1 Answer | Add Yours
In Christopher Paul Curtis's young reader's novel Bud, Not Buddy, protagonist Bud, being an orphan, has learned a great deal about the hardships of life, even at his young, tender age. He's gone through so many hardships, being sent from foster home to foster home, that he can sense when hardships are on the horizon and has even devised a list of rules for himself to live by in order to survive. He calls this list of rules the "Bud Caldwell's Rules and Things for Having a Funner Life and Making a Better Liar out of Yourself."
By Chapter 7, Bud has run away from the Amoses, his newest cruel foster family, and has decided the best thing for him to do is find his friend the librarian, Miss Hill, who may be able to offer him help. However, after looking all over the library for Miss Hill, he must ask the librarian at the lending desk where she is. When, the librarian begins her answer with, "Miss Hill? My goodness, hadn't you heard?," Bud gives his readers "Rules and Things Number 16," which states the following:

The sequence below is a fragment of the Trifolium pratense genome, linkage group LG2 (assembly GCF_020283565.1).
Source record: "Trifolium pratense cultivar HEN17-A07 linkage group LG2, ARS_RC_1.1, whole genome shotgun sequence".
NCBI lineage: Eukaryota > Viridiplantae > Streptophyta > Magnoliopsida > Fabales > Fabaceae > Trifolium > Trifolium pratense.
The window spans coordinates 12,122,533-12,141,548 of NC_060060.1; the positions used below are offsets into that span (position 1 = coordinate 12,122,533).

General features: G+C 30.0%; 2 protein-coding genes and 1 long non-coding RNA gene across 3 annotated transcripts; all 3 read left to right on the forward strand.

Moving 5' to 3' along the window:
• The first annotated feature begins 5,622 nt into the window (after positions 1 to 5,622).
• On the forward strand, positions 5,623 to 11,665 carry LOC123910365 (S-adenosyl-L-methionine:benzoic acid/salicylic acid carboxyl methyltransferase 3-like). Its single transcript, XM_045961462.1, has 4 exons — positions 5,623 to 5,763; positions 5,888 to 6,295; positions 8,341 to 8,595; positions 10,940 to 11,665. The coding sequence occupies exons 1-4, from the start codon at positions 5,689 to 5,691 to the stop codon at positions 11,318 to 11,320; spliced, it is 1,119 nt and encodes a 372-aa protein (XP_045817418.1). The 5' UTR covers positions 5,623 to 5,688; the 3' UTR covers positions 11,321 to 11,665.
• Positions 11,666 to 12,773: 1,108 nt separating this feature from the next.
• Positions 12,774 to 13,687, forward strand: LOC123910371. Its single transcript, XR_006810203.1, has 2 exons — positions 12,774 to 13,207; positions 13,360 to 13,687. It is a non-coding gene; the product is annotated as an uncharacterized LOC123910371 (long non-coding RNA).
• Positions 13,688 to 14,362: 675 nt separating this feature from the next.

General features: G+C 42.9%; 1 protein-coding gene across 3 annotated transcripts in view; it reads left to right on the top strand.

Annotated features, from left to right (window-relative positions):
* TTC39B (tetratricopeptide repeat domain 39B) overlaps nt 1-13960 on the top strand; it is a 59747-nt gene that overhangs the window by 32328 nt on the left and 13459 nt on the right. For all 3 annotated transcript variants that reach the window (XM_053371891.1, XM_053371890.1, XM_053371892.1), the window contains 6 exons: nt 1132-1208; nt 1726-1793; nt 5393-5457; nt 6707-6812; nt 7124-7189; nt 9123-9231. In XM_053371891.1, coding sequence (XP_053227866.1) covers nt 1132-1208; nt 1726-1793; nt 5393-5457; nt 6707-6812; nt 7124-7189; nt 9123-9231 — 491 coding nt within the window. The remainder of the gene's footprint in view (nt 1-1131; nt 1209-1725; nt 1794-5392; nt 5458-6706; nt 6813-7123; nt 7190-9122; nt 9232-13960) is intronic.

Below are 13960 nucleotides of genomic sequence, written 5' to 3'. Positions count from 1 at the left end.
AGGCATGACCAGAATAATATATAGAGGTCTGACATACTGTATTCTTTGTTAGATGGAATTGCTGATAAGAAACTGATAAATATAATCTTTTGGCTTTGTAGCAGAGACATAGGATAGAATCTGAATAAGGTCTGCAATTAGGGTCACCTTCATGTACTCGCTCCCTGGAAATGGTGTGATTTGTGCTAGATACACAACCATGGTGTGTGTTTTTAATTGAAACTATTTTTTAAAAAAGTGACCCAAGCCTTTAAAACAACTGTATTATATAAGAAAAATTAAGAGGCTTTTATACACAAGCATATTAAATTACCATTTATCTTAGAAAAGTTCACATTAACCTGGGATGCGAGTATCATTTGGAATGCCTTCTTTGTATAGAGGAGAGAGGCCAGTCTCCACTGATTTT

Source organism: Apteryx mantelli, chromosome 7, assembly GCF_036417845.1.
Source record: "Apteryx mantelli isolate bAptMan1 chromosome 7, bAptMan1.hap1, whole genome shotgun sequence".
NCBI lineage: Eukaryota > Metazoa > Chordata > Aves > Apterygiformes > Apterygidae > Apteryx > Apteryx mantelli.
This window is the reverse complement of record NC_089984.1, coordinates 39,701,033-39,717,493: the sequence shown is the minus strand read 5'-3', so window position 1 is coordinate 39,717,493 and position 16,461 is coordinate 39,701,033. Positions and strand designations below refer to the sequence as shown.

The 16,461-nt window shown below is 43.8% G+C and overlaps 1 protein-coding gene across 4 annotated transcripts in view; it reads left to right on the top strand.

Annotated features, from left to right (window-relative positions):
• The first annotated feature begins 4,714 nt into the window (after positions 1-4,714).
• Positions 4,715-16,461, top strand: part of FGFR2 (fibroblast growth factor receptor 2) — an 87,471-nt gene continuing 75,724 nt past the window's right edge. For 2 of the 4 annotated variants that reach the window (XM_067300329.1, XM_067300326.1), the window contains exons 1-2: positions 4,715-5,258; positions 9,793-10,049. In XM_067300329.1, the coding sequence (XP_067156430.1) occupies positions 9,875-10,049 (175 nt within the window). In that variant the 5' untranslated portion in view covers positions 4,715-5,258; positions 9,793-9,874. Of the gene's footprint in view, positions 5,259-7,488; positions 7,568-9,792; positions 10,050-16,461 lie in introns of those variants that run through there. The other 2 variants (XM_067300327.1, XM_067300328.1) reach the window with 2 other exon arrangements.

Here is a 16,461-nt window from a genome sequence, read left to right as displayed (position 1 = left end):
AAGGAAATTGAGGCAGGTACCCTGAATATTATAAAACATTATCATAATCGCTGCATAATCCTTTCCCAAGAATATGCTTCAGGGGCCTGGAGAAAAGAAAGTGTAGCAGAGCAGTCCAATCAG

If a Grown-up Ever Starts a Sentence by Saying
"Haven't You Heard," Get Ready, 'Cause
What's About to Come Out of Their Mouths Is Gonna
Drop You Head first into a Boiling Tragedy.
In other words, Bud has taught himself to know that the announcement of bad news always begins with the question, "Haven't you heard?," and to steel his nerves for hearing the worst so that the news doesn't come as such an emotional shock and doesn't create as severe emotional pain.
We’ve answered 319,643 questions. We can answer yours, too.Ask a question